Byte was a superb magazine. I met Jerry Pournelle on one of my trips to the US looking at technological development, and also got to know Steve Ciacia - we hired him as a tech adviser.
    Jerry Pournelle should have spent time finishing his Janissaries series.
  • MaxPB said:

    We're back to the single EU team. 🙄

    It's one thing for random FBPE types to say it, quite another for actual politicians to "joke" about it. It must really burn at them that the UK has utterly decimated the rest of Europe and we're in a rebuilding cycle for rowing and track cycling which would otherwise have added another 4-7 golds to the current tally.

    I wonder how the suggestion that the EU wanted to have a single team for the Olympics (which I know is NOT what is happening) would have affected the Brexit vote: I’m fairly sure it wouldn’t have helped the remain case.
  • rottenboroughrottenborough Posts: 49,580
    "As former Chicago Mayor Rahm Emanuel notes, the problem with the progressive [Left] base mobilization strategy is that progressives think they’re the base. But a faction that keeps losing primaries can’t be the base. Joe Biden is the base."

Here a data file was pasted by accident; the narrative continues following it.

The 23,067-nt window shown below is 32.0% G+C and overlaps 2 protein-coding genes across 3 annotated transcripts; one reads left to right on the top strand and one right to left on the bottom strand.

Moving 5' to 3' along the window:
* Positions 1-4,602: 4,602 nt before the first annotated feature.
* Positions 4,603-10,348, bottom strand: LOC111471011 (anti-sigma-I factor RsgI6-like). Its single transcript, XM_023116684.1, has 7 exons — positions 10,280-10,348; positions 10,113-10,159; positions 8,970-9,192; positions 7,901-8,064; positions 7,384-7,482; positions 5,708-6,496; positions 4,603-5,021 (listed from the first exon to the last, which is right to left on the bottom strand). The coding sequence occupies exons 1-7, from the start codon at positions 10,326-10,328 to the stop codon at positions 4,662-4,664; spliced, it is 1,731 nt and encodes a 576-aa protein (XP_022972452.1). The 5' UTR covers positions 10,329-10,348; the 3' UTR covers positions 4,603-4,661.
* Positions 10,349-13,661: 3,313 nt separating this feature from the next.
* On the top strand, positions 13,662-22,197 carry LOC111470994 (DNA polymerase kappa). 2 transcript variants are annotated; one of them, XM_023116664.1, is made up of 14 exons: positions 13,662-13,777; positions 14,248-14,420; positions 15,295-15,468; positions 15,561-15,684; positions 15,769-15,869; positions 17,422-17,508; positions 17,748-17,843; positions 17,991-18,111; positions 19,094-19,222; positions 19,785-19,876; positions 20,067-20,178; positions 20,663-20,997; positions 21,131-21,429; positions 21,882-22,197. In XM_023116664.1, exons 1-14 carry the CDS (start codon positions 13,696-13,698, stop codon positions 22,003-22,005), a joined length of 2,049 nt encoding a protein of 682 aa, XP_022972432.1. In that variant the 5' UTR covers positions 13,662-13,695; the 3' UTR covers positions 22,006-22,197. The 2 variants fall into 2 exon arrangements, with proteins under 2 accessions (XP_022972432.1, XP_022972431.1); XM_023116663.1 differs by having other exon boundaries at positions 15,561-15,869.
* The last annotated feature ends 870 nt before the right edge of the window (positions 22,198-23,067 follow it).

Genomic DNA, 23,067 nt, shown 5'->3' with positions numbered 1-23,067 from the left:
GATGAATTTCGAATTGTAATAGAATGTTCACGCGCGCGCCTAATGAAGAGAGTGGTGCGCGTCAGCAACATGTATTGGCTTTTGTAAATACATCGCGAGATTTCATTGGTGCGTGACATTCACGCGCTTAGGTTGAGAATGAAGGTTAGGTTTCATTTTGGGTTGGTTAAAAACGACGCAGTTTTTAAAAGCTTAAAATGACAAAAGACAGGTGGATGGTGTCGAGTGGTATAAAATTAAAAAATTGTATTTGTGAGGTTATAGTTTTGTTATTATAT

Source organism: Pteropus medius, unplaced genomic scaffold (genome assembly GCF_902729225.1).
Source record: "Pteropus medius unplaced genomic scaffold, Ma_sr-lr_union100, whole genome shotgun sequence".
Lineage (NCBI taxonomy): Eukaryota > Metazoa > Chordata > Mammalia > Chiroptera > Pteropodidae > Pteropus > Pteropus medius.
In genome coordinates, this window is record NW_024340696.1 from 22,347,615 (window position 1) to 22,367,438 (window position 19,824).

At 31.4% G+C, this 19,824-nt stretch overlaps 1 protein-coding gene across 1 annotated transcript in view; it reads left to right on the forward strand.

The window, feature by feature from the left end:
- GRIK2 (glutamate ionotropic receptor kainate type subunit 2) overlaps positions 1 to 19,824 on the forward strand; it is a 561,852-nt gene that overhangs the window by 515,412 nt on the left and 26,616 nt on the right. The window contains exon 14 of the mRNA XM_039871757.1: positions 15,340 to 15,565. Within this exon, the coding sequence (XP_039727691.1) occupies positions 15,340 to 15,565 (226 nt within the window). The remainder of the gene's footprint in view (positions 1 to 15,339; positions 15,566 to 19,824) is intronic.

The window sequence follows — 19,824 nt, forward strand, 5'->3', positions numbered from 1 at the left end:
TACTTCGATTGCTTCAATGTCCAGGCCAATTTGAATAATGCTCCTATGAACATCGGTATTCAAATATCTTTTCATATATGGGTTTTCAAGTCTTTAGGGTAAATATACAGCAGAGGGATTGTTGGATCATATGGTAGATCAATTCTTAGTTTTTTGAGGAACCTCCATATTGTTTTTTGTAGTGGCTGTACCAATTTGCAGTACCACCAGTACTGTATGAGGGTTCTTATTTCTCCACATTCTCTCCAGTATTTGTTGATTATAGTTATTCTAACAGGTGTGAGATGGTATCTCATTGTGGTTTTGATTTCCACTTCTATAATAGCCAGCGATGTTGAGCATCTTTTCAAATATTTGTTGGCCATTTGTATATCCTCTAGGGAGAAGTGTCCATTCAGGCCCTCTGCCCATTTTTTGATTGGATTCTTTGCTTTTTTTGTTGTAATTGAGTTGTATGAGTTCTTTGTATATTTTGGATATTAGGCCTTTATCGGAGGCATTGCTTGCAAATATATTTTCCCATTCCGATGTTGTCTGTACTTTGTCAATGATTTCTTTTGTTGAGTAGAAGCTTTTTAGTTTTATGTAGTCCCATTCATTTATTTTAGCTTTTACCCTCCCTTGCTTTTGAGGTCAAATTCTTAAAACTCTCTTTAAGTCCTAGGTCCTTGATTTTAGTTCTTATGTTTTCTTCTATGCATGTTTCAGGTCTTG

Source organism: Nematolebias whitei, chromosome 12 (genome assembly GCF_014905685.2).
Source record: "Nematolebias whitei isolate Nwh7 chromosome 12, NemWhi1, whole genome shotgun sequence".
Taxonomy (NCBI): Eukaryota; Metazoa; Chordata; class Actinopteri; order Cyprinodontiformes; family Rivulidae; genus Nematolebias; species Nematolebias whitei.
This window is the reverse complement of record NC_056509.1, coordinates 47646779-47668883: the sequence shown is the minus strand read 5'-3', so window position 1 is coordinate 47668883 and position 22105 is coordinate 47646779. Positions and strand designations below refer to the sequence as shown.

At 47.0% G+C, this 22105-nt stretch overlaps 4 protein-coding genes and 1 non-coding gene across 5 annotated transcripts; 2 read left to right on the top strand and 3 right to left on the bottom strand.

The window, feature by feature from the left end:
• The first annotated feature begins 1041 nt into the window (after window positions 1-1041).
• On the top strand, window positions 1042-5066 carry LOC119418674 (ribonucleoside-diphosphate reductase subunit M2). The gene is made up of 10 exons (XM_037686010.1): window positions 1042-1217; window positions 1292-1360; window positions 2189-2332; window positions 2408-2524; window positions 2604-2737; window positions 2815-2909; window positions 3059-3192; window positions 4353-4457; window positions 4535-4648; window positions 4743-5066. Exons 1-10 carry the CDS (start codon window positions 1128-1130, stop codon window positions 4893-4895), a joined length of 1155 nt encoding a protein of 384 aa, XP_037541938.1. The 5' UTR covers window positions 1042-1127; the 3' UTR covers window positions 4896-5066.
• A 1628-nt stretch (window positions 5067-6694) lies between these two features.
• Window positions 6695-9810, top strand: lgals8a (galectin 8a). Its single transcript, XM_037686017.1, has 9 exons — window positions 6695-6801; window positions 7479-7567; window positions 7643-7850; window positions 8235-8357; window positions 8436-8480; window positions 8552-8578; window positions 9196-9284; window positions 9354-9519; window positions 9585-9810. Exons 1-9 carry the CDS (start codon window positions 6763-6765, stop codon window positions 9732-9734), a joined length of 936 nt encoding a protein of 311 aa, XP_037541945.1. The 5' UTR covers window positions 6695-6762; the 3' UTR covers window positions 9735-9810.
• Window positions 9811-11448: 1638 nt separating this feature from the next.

https://www.nytimes.com/2021/08/05/opinion/biden-bipartisan-congress.html
  • Leon said:

    Gonna be a photo finish for top spot twixt China and USA

    Never mind that, one last push can see us overtake not-Russia on total medals. They have 65, two more than Team GB.
  • TheuniondivvieTheuniondivvie Posts: 33,015
    Leon said:

    Leon said:

    kle4 said:

    Getting to 20 Golds psycologically feels significant.

    It does. It’s vindication for brexit. It also means we are very unlikely to be bested by Oz, so we will finish in the top 5. Again. :)
    I really should know better than to ask, but in what way is it 'vindication" for Brexit?

    I would have said it was 'in spite of'.
    I know you’re all going to scoff, but I do feel the beginnings of a swagger about Brexit Britain. Yeah. We did it. Yeah. Everyone hates us. But yeah, one big reason they hate us is because we had the mad crazy bollocks to do what they would like to do, deep down, but do not dare to do

    Anecdote: I was watching a TV cooking show broadcasting from Catalonia recently. The local chef was trying to describe the Catalonian character. Then he realised what he meant. ‘Catalans like to be themselves, they are fiercely independent, they won’t be bullied. We’re like you Brits, doing Brexit. You won’t be pushed around’.

    It was just a cooking show and the chef was clearly trying to charm the British presenter. It is almost meaningless. And yet….
    Back to petrified penis by sundown, nailed on.
  • Philip_ThompsonPhilip_Thompson Posts: 65,826
    edited August 2021

    eek said:

    ydoethur said: